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Japan's Fiscal CrisisThe Ministry of Finance and the Politics of Public Spending, 1975-2000$
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Maurice Wright

Print publication date: 2002

Print ISBN-13: 9780199250530

Published to Oxford Scholarship Online: October 2011

DOI: 10.1093/acprof:oso/9780199250530.001.0001

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A ‘Public Works State’

A ‘Public Works State’

Chapter:
(p.419) 23 A ‘Public Works State’
Source:
Japan's Fiscal Crisis
Author(s):

Maurice Wright

Publisher:
Oxford University Press
DOI:10.1093/acprof:oso/9780199250530.003.0023

Historically, Japan invested, and continues to invest, a greater proportion of its gross domestic product (GDP) in gross fixed capital formation than comparable industrialized countries. General government gross fixed capital formation accounted for about a fifth of the total, but on a rising trend in the 1990s, reaching 6.7% of GDP in fiscal year 1995, as government made repeated attempts to kick-start the economy with public works spending. As private investment declined after the collapse of the bubble economy, general government claimed an increasing proportion. Public investment by central government was planned and financed partly through the General Account Budget, partly through the Fiscal Investment Loan Programme (FILP), and partly through some of the thirty-eight Special Accounts. Some of the public investment schemes financed by public banks and finance corporations, and public corporations and special companies, apart from substantial FILP funding, were self-financed and/or financed by approved borrowing in domestic and overseas capital markets. This chapter discusses how Japan had become a public works state by the 1990s.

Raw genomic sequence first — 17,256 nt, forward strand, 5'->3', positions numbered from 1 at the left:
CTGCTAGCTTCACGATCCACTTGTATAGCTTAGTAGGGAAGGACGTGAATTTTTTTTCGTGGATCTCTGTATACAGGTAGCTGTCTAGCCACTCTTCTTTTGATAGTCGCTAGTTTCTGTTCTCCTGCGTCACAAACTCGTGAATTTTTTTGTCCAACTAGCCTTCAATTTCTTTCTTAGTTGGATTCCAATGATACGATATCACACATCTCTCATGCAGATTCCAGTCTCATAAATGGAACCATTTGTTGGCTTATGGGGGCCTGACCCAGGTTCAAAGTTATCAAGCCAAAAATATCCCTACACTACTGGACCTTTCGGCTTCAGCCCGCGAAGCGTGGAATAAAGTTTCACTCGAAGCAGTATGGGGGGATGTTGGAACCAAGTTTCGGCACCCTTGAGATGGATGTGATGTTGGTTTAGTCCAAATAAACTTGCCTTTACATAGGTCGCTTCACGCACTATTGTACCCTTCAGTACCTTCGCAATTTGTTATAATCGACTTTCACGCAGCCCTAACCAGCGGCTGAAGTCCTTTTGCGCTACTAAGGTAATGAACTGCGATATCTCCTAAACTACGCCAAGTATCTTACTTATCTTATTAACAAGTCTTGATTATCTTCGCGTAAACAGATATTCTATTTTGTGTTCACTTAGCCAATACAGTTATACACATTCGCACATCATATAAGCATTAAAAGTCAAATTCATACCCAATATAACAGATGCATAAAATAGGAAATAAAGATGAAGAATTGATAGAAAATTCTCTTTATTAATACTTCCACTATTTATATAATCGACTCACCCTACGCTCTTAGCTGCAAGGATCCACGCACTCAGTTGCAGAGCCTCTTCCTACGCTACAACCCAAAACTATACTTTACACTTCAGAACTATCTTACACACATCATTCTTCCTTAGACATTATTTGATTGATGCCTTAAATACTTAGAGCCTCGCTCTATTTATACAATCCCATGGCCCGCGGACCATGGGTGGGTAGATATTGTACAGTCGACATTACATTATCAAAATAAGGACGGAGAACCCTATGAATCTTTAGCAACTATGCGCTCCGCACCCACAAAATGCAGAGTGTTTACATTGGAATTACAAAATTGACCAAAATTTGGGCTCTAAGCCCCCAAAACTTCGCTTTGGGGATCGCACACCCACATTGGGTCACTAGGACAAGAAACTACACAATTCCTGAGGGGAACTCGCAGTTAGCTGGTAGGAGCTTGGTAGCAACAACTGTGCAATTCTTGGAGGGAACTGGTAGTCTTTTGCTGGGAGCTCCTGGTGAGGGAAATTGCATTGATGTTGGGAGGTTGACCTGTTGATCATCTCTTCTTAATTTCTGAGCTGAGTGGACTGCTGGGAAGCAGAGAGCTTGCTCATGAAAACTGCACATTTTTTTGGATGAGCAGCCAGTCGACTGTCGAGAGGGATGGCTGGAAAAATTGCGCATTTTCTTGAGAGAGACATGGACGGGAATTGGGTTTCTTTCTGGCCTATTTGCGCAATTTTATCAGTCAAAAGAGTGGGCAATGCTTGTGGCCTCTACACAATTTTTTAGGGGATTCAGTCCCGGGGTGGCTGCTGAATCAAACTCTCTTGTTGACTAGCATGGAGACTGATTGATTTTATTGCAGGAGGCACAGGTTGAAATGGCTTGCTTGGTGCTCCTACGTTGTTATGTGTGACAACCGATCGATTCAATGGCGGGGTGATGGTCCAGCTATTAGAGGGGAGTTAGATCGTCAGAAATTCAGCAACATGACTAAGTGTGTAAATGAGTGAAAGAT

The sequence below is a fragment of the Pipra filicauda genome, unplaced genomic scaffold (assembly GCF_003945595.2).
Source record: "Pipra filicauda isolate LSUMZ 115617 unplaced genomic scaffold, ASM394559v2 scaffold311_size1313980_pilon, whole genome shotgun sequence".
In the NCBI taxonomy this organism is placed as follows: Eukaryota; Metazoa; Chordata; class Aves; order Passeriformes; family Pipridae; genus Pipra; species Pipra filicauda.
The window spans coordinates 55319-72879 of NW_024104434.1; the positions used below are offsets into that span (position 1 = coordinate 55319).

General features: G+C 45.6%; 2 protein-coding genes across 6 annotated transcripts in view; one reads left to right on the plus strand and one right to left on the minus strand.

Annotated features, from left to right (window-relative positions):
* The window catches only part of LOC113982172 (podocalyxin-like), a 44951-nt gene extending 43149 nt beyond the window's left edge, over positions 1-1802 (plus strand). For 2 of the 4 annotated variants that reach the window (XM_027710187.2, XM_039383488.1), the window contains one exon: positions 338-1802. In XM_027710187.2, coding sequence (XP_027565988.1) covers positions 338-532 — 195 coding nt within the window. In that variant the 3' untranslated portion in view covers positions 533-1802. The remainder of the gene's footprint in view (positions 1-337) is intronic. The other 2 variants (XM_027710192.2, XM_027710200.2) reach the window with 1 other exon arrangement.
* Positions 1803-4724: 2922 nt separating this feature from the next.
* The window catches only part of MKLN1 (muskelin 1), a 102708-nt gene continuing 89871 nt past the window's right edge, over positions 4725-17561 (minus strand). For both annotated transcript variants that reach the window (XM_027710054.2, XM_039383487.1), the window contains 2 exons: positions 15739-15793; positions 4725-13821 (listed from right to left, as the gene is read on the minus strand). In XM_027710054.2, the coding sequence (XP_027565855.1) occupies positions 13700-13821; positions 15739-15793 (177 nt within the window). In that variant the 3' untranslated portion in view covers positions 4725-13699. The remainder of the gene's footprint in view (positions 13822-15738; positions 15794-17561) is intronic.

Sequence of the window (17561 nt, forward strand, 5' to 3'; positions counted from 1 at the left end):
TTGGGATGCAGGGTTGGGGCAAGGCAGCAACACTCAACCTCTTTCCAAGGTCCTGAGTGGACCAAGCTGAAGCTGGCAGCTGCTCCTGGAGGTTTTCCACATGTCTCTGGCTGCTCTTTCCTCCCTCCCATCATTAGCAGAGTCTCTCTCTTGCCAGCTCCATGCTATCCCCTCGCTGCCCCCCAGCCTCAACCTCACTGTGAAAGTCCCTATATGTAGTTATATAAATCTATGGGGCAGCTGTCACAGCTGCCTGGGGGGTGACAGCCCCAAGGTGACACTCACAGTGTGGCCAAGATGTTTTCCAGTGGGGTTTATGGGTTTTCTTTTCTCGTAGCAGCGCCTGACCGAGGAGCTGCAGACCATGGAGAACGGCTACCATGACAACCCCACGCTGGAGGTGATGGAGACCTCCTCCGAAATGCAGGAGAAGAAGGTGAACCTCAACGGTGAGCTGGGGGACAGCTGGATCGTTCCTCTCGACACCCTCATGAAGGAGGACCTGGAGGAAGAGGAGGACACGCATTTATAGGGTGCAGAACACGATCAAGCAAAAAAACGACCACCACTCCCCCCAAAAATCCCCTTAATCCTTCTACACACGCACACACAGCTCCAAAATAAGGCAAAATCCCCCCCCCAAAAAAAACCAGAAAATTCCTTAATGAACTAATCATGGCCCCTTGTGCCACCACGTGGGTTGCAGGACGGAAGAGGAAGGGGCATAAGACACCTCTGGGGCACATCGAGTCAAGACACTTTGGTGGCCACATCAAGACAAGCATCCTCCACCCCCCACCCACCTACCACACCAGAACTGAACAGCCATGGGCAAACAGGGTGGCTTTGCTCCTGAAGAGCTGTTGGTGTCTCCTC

Keywords:   bubble economy, public works, gross domestic product, private investment, public investment, fixed capital formation, General Account Budget, public works state, budgets

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